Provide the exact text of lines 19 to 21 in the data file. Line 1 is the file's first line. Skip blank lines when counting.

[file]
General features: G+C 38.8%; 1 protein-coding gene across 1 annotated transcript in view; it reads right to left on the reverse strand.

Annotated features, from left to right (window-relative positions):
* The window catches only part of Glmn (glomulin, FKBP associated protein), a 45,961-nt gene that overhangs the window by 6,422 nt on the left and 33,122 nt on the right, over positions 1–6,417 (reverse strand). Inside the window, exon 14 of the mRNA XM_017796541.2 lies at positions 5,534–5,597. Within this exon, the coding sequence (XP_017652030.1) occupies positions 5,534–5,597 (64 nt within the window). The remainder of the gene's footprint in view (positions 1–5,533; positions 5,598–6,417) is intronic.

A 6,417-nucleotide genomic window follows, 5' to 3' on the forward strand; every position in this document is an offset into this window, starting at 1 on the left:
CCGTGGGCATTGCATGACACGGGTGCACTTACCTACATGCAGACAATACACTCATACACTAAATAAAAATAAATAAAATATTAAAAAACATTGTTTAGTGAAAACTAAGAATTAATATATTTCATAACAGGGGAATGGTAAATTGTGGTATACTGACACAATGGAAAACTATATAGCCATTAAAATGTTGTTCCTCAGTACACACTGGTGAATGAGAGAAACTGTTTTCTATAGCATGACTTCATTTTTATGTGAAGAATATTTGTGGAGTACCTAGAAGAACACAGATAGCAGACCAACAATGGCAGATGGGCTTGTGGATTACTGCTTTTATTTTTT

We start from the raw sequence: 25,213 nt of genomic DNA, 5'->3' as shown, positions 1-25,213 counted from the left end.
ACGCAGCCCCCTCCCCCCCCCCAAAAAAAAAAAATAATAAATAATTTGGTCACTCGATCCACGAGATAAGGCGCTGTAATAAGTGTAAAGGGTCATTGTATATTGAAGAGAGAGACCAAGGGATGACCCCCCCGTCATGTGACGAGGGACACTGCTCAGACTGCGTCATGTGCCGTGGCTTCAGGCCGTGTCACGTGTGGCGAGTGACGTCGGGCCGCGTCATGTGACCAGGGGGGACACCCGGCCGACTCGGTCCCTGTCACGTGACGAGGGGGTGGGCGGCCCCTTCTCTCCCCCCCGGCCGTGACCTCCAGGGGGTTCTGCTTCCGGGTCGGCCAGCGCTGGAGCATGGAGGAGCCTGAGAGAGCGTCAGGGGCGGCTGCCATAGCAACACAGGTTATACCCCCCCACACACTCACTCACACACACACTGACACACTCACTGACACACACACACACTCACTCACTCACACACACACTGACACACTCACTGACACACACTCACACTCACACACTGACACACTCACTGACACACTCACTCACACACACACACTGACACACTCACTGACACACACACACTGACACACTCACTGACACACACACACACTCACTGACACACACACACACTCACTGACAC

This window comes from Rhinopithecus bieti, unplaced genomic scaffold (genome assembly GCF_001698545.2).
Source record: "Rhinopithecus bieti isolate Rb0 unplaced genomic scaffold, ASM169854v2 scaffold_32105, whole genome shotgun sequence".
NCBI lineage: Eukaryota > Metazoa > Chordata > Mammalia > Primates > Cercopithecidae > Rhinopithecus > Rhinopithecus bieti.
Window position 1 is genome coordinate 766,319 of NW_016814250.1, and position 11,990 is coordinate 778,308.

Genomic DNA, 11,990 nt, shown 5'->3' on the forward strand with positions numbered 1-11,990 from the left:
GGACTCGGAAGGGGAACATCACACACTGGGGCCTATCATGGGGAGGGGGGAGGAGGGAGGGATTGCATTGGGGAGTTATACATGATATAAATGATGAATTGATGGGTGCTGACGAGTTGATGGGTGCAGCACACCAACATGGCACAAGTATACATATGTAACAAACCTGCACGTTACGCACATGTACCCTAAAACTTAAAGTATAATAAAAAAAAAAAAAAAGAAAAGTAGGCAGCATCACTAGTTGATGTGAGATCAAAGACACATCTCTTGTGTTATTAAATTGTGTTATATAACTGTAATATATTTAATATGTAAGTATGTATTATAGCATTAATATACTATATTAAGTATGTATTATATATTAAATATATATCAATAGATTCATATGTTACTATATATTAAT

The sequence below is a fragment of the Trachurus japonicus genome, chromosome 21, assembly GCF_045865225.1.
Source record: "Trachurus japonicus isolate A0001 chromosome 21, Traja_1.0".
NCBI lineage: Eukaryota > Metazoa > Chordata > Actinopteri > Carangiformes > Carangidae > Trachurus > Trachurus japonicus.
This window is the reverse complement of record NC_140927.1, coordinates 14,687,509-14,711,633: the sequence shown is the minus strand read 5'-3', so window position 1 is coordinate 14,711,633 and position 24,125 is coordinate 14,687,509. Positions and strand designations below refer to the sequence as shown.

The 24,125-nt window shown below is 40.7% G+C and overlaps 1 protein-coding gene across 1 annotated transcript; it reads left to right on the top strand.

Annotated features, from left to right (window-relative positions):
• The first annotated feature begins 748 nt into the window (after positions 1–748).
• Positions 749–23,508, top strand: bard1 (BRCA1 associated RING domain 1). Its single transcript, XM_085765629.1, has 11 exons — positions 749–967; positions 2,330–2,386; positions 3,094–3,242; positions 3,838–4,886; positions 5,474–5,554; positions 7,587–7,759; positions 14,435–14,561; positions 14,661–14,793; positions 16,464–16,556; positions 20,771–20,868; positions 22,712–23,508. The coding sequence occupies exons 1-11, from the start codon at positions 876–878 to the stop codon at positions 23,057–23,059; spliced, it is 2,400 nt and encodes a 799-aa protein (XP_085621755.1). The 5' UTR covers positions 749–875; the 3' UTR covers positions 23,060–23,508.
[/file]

Annotated features, from left to right (window-relative positions):
• The first annotated feature begins 748 nt into the window (after positions 1–748).
• Positions 749–23,508, top strand: bard1 (BRCA1 associated RING domain 1). Its single transcript, XM_085765629.1, has 11 exons — positions 749–967; positions 2,330–2,386; positions 3,094–3,242; positions 3,838–4,886; positions 5,474–5,554; positions 7,587–7,759; positions 14,435–14,561; positions 14,661–14,793; positions 16,464–16,556; positions 20,771–20,868; positions 22,712–23,508. The coding sequence occupies exons 1-11, from the start codon at positions 876–878 to the stop codon at positions 23,057–23,059; spliced, it is 2,400 nt and encodes a 799-aa protein (XP_085621755.1). The 5' UTR covers positions 749–875; the 3' UTR covers positions 23,060–23,508.